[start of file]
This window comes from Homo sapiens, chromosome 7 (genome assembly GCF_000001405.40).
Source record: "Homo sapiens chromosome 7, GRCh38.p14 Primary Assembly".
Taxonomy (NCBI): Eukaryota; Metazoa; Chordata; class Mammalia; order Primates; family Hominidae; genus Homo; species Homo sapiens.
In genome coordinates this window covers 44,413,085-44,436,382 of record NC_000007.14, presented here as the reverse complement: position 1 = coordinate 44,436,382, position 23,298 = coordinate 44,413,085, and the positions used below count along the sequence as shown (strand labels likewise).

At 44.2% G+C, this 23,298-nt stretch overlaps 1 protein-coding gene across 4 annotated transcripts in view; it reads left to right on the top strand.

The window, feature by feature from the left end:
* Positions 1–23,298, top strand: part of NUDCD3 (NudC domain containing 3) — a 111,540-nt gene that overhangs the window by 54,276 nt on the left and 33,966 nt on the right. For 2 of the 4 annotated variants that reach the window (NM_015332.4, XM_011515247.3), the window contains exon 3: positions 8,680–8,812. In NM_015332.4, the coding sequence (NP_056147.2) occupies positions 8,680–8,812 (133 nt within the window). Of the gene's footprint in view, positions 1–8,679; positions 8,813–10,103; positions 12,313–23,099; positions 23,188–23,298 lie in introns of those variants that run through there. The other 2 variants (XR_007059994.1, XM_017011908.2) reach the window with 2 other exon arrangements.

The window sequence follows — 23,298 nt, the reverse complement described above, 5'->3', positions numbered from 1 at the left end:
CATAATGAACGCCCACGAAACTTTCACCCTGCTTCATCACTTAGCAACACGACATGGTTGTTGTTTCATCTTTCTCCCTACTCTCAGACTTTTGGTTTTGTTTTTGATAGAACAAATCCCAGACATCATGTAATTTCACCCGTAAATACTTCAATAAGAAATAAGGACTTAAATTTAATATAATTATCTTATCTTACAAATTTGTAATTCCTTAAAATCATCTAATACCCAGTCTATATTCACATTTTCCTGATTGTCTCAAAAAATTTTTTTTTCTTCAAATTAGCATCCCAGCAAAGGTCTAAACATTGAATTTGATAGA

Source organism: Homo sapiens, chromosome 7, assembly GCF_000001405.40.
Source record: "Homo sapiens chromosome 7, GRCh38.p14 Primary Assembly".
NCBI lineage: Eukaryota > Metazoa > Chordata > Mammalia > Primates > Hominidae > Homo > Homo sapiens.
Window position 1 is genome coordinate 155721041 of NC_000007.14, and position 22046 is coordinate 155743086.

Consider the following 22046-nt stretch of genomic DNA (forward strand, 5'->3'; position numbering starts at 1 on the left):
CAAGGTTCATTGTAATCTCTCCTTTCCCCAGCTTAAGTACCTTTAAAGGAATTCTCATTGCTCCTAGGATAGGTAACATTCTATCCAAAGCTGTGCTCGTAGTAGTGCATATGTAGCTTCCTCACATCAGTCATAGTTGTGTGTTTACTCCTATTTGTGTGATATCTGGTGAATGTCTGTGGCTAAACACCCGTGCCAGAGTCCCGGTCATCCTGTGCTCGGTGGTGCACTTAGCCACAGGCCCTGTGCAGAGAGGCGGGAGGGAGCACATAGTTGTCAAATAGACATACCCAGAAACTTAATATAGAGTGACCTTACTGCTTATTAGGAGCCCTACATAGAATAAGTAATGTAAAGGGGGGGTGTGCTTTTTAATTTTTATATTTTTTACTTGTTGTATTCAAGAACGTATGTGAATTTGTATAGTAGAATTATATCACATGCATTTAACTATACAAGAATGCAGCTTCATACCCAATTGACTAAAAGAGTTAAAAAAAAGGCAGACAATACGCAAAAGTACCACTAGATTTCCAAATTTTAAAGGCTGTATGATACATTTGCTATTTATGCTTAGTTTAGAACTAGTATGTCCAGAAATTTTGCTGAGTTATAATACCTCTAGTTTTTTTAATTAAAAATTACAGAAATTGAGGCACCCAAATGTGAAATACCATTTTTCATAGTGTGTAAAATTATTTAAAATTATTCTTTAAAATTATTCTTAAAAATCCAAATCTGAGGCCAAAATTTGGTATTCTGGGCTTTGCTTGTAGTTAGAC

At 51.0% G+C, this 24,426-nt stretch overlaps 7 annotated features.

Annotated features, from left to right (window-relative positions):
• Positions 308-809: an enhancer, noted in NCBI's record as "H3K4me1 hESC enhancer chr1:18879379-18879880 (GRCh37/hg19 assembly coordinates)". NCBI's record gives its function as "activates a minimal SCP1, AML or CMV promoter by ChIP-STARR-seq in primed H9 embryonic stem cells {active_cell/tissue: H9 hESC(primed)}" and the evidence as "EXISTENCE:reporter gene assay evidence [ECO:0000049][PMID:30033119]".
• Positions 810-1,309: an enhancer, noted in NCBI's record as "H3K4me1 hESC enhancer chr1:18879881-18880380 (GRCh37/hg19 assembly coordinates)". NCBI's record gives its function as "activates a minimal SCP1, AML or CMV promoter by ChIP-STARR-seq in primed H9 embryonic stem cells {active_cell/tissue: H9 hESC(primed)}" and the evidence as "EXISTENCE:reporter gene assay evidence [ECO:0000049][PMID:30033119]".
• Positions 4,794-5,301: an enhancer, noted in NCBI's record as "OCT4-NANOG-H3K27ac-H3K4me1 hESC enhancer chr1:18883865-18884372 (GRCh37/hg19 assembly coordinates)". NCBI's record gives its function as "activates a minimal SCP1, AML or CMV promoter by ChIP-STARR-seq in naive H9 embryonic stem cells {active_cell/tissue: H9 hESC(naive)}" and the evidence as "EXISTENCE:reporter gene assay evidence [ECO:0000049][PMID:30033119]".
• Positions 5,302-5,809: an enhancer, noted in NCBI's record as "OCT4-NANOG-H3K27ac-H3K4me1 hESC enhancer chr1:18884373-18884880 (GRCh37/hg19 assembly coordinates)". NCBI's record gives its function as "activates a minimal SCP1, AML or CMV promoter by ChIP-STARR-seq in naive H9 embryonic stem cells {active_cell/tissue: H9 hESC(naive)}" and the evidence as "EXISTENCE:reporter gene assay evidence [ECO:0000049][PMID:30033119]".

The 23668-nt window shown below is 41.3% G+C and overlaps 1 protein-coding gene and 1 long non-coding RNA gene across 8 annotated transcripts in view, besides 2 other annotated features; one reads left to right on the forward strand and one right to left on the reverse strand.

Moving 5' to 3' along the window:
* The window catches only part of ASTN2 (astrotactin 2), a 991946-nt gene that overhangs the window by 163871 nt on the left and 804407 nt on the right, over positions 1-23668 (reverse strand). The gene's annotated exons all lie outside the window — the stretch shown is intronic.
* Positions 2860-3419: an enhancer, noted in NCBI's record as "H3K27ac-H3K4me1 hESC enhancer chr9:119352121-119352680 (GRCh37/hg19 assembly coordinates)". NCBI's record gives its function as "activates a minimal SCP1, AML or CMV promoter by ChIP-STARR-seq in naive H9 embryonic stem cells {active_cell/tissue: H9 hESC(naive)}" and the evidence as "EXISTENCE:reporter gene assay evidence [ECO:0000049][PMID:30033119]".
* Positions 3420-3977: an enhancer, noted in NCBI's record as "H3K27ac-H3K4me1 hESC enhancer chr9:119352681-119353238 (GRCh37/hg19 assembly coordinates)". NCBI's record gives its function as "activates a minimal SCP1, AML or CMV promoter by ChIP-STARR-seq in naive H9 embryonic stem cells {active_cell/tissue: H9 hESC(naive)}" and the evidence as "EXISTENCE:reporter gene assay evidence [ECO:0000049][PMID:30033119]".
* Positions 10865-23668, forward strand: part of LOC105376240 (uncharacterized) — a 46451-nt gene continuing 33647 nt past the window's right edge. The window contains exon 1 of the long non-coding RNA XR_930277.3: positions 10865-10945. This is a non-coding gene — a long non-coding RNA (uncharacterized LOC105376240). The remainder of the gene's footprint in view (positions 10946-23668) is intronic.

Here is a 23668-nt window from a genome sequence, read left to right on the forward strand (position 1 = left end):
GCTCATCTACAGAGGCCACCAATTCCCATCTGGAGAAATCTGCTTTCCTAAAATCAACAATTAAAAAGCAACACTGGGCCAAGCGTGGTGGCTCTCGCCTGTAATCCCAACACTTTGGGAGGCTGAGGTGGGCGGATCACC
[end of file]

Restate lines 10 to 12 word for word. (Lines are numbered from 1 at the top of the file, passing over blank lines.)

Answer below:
Source organism: Homo sapiens, chromosome 7, assembly GCF_000001405.40.
Source record: "Homo sapiens chromosome 7, GRCh38.p14 Primary Assembly".
NCBI lineage: Eukaryota > Metazoa > Chordata > Mammalia > Primates > Hominidae > Homo > Homo sapiens.